Russia will temporarily curb pork and beef imports from Brazil after monitors detected a banned growth stimulator in meat shipments.
Brazil ramped up beef, chicken and pork exports to Russia in 2014 when Russia banned food imports from the West in retaliation to sanctions over the Ukrainian crisis.
Its meat producers were put on alert last week when Russia’s Veterinary and Phytosanitary Inspection Service said it uncovered pathogenic bacteria in imported beef, pork and poultry.
The veterinary watchdog announced Monday that it planned to freeze beef and pork imports from Brazil starting Dec. 1. The regulator said it made the decision after this year's lab tests turned up ractopamine, a feed additive used to promote leanness in meat.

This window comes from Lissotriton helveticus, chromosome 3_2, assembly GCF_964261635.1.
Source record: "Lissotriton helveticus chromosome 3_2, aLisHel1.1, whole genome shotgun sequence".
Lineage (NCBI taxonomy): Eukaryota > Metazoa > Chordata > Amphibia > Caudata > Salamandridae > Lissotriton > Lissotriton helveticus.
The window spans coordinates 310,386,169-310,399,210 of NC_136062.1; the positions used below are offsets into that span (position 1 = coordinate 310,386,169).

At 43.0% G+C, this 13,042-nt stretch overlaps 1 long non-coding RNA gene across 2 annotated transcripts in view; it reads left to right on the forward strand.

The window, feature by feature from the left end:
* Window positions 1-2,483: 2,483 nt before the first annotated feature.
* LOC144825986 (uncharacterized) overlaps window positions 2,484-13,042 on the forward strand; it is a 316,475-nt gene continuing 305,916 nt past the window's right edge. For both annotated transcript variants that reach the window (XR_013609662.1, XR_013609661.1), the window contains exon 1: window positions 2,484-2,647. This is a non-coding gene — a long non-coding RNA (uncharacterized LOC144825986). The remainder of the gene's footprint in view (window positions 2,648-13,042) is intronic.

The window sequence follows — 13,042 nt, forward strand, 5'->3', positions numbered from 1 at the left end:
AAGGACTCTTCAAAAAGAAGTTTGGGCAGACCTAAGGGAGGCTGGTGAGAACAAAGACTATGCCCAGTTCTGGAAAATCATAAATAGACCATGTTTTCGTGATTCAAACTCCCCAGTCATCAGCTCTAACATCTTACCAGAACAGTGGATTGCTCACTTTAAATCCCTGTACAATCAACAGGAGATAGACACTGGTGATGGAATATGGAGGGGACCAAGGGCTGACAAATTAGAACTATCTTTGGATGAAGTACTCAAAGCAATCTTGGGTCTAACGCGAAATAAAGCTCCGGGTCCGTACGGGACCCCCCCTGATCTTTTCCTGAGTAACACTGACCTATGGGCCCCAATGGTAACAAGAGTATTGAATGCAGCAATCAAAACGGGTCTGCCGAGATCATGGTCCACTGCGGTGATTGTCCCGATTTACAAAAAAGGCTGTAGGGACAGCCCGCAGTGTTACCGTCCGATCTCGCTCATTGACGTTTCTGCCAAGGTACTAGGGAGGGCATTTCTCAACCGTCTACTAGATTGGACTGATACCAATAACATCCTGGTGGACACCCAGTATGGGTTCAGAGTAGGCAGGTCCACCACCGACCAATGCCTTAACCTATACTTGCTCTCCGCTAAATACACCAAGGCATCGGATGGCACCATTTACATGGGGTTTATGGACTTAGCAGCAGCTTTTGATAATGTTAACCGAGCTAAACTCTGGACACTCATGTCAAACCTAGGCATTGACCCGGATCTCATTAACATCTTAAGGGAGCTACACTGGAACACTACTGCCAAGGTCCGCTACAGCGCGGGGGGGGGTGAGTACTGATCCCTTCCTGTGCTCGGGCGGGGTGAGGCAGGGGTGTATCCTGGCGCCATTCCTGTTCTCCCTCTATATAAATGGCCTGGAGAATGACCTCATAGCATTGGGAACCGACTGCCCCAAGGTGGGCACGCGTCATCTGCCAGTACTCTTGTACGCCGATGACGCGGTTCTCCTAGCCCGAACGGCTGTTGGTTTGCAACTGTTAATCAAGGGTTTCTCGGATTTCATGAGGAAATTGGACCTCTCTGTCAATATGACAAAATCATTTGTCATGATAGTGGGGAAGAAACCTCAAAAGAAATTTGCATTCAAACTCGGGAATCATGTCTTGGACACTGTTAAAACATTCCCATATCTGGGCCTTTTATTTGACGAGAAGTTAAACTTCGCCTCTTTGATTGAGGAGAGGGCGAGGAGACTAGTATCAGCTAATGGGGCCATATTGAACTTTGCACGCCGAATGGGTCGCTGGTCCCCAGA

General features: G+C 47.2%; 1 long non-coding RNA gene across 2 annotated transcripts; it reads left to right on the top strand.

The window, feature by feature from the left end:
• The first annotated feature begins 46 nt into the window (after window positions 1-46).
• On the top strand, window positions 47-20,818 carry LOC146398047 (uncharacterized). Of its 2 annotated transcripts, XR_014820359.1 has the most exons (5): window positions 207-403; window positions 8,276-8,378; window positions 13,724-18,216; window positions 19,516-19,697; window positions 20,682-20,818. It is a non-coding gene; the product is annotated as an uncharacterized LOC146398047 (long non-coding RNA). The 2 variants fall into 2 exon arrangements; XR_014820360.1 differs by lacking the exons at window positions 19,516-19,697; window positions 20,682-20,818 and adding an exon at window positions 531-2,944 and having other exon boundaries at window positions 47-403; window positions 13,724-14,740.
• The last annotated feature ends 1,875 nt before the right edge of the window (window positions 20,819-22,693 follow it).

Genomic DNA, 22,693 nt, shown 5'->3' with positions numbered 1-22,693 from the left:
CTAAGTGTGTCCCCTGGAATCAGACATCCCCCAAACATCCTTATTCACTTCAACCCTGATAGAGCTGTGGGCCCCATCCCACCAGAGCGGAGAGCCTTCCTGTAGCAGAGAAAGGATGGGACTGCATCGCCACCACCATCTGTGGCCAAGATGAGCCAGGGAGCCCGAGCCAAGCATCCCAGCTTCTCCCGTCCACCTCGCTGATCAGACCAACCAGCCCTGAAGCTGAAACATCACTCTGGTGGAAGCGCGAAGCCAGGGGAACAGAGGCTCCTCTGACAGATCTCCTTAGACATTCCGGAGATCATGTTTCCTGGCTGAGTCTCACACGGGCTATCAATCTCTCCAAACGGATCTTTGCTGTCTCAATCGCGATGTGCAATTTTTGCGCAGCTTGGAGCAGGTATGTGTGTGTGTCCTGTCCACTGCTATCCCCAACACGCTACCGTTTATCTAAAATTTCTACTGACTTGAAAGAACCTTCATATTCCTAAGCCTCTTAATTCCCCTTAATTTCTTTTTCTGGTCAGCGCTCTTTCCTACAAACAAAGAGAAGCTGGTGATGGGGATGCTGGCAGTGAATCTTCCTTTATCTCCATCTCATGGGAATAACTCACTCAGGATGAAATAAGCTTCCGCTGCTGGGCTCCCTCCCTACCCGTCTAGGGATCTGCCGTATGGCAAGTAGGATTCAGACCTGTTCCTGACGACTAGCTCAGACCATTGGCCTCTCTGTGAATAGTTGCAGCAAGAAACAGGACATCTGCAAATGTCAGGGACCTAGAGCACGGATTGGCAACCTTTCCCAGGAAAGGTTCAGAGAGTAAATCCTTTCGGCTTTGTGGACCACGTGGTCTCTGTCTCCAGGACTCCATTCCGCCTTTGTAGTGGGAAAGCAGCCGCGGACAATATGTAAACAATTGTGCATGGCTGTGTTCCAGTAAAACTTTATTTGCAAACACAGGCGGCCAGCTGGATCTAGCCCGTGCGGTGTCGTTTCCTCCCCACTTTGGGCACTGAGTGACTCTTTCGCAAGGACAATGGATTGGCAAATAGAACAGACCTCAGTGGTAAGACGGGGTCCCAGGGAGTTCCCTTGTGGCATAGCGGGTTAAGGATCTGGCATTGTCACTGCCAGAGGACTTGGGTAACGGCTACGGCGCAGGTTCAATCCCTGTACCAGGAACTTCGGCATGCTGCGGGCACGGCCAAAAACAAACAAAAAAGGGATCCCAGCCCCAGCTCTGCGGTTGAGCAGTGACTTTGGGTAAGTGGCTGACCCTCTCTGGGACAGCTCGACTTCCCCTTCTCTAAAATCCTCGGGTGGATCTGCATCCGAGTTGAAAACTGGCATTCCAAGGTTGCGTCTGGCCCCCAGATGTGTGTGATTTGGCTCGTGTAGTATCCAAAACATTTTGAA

Brazil’s agriculture minister was later cited by local press as saying the ministry would make sure that ractopamine isn’t used in food products sent to Russia.
Russia is one of 160 countries that ban the use of ractopamine, though the hormone is considered safe for human consumption in Brazil, the U.S. and 25 other countries.
Brazil accounts for 90 percent of Russia's imported pork and 40 percent of beef. The Bell business news portal reports that meat prices could go up by anywhere from 5 percent to 20 percent as a result of the temporary import ban.